Reinsch told VOA’s Mandarin service that U.S. negotiators are specifically seeking ways to hold China accountable for the commitments it makes in any deal.

Munich security conference

 

While American and Chinese negotiators continue talks in Beijing, both countries are setting up for another potential face-off in Europe.

 

The U.S. and China are sending large delegations to Friday’s Munich Security Conference in Germany, a high-level conference on international security policy. Vice President Mike Pence leads the U.S. delegation while Politburo member Yang Jiechi will be the most senior Chinese official.

Yang Jiechi is heading the largest-ever Chinese delegation to the conference traditionally attended by the U.S. and its European allies. He is pushing back against Washington’s campaign pressing Europe to exclude Chinese tech giant Huawei from taking part in constructing 5G mobile networks in the region.

U.S. officials say allowing the Chinese company to build the next generation of wireless communications in Europe will enhance the Chinese government’s surveillance powers, threatening European security.

Although the technology behind 5G is complex, Brad Setser, a senior fellow at the Council on Foreign Relations and former deputy assistant secretary at the U.S. Treasury Department, said the decisions for European countries is simple.

“Given the nature of modern telecommunication, countries do have to make a choice about whether or not they believe that Huawei, given its relationship, not an ownership relationship, with Chinese government, can be trusted to provide the backbone of their future telecommunication system.”

Both Pence and U.S. Secretary of State Mike Pompeo warned allies in Poland and other Central European countries this week on the dangers of closer ties with Beijing and collaboration with Chinese firms. In Budapest, Hungary on Monday, Pompeo said American companies might scale back European operations if countries continue to do business with Huawei.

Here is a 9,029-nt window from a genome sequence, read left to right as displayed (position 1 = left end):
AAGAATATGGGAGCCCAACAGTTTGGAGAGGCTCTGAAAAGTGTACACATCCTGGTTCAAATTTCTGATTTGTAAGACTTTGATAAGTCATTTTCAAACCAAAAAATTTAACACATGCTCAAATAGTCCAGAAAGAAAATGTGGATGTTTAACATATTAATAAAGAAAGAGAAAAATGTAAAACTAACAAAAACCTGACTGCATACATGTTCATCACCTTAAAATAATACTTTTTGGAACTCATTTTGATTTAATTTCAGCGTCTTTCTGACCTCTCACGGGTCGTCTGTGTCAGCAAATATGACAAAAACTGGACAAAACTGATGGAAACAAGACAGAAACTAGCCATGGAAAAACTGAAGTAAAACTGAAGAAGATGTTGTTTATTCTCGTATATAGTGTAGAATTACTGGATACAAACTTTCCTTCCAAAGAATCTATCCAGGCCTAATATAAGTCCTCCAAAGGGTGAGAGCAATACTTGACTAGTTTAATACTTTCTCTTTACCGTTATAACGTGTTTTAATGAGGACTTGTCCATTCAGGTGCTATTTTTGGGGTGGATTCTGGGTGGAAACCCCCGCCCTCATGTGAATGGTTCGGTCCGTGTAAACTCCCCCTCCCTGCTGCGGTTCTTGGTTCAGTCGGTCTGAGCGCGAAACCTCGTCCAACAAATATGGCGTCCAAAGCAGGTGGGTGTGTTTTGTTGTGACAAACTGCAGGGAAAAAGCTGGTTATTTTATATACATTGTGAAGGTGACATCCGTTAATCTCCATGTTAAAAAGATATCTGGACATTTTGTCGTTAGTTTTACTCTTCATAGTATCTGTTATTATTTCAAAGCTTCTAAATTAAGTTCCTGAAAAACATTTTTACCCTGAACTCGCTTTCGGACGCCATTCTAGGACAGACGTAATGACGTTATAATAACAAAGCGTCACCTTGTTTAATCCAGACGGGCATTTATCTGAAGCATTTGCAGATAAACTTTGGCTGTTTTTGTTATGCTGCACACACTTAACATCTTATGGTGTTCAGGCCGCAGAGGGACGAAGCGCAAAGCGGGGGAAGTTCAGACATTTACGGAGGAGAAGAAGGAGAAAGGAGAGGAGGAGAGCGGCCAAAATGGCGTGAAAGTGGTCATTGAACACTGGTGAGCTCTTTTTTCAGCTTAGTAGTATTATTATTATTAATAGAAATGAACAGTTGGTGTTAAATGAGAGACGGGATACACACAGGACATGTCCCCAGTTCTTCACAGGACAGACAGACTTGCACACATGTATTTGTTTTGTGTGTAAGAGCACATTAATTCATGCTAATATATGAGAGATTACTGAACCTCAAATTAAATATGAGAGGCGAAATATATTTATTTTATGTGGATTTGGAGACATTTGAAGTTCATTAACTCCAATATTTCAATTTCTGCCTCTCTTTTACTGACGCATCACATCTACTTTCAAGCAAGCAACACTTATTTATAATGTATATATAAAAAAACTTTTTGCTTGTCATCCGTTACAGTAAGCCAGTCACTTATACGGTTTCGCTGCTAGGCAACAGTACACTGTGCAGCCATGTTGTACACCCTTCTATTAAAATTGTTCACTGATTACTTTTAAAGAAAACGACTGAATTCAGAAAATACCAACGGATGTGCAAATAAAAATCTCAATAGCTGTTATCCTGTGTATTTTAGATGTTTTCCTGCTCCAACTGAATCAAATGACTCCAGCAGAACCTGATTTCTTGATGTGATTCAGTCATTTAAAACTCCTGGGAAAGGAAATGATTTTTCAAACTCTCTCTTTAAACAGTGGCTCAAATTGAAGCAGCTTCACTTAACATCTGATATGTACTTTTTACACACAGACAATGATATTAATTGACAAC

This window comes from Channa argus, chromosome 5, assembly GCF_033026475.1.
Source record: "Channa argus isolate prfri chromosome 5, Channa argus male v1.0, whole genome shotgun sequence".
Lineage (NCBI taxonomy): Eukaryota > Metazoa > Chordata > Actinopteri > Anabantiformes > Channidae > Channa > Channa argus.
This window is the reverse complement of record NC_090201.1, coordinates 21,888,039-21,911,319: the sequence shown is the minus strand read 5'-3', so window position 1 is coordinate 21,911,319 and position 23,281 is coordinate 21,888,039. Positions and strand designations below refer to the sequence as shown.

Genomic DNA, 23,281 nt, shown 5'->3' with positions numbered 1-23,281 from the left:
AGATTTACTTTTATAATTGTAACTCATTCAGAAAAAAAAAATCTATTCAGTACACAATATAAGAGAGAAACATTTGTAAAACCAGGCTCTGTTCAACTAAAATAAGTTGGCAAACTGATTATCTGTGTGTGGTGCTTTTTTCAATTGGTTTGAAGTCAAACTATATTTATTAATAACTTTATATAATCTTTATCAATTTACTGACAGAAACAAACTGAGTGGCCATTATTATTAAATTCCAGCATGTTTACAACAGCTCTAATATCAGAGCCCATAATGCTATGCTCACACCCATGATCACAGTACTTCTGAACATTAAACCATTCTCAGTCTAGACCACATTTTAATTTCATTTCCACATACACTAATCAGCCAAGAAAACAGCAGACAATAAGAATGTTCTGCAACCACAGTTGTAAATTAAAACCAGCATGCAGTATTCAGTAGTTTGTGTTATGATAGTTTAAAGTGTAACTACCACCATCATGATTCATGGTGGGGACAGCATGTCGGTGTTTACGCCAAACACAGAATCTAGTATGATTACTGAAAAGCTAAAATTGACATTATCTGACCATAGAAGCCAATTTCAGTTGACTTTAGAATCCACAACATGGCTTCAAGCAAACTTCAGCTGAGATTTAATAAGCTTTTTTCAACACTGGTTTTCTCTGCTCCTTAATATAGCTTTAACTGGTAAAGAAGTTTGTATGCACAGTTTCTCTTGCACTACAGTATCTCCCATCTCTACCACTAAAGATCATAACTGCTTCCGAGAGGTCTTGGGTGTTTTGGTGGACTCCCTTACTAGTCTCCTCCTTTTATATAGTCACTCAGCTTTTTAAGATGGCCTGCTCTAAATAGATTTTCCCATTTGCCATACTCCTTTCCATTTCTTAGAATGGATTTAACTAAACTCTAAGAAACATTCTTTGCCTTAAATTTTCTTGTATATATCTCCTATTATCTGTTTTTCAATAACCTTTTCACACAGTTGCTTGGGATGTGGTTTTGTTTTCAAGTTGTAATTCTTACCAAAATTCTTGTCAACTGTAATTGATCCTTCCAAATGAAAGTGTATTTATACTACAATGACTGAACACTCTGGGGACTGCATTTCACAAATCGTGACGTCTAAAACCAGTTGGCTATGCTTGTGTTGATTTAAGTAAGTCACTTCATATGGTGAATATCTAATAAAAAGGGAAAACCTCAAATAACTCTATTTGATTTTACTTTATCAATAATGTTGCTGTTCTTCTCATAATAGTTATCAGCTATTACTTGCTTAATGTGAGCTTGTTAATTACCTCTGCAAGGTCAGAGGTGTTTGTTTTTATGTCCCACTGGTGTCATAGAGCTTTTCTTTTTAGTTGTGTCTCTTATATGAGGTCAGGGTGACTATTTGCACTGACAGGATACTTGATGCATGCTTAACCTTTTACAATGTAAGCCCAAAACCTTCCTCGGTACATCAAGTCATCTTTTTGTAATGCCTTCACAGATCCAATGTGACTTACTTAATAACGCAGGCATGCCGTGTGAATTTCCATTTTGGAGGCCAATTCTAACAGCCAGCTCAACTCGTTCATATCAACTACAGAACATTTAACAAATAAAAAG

Huawei has repeatedly denied its products could be used for espionage.

U.S. prosecutors have filed charges against Huawei including bank fraud, violating sanctions against Iran, and stealing trade secrets. The company refuted these accusations and rejected charges against its chief financial officer Meng Wanzhou, who is currently on bail in Canada following her arrest in December.

This year’s Munich Security Conference topics include the “great power competition” between the United States, China, and Russia. Conference organizers have listed US-China tensions as one of their top 10 security issues of 2019.

VOA’s Mandarin Service reporter Jingxun Li contributed to this report

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Chinese Leader Meets with US Trade Delegation in Beijing

Chinese President Xi Jinping met Friday with members of the U.S. trade delegation in Beijing where China and the U.S. are attempting to hammer out a trade deal.

U.S. Treasury Secretary Steven Mnuchin posted on Twitter Friday that he and U.S. Trade Representative Robert Lighthizer had “productive meetings with China’s Vice Premier Liu He.”

Another round of negotiations between the two countries will continue next week in Wahington, Chinese state media reported.

Earlier, a top White House economic adviser expressed confidence in the U.S. – China trade negotiations in Beijing.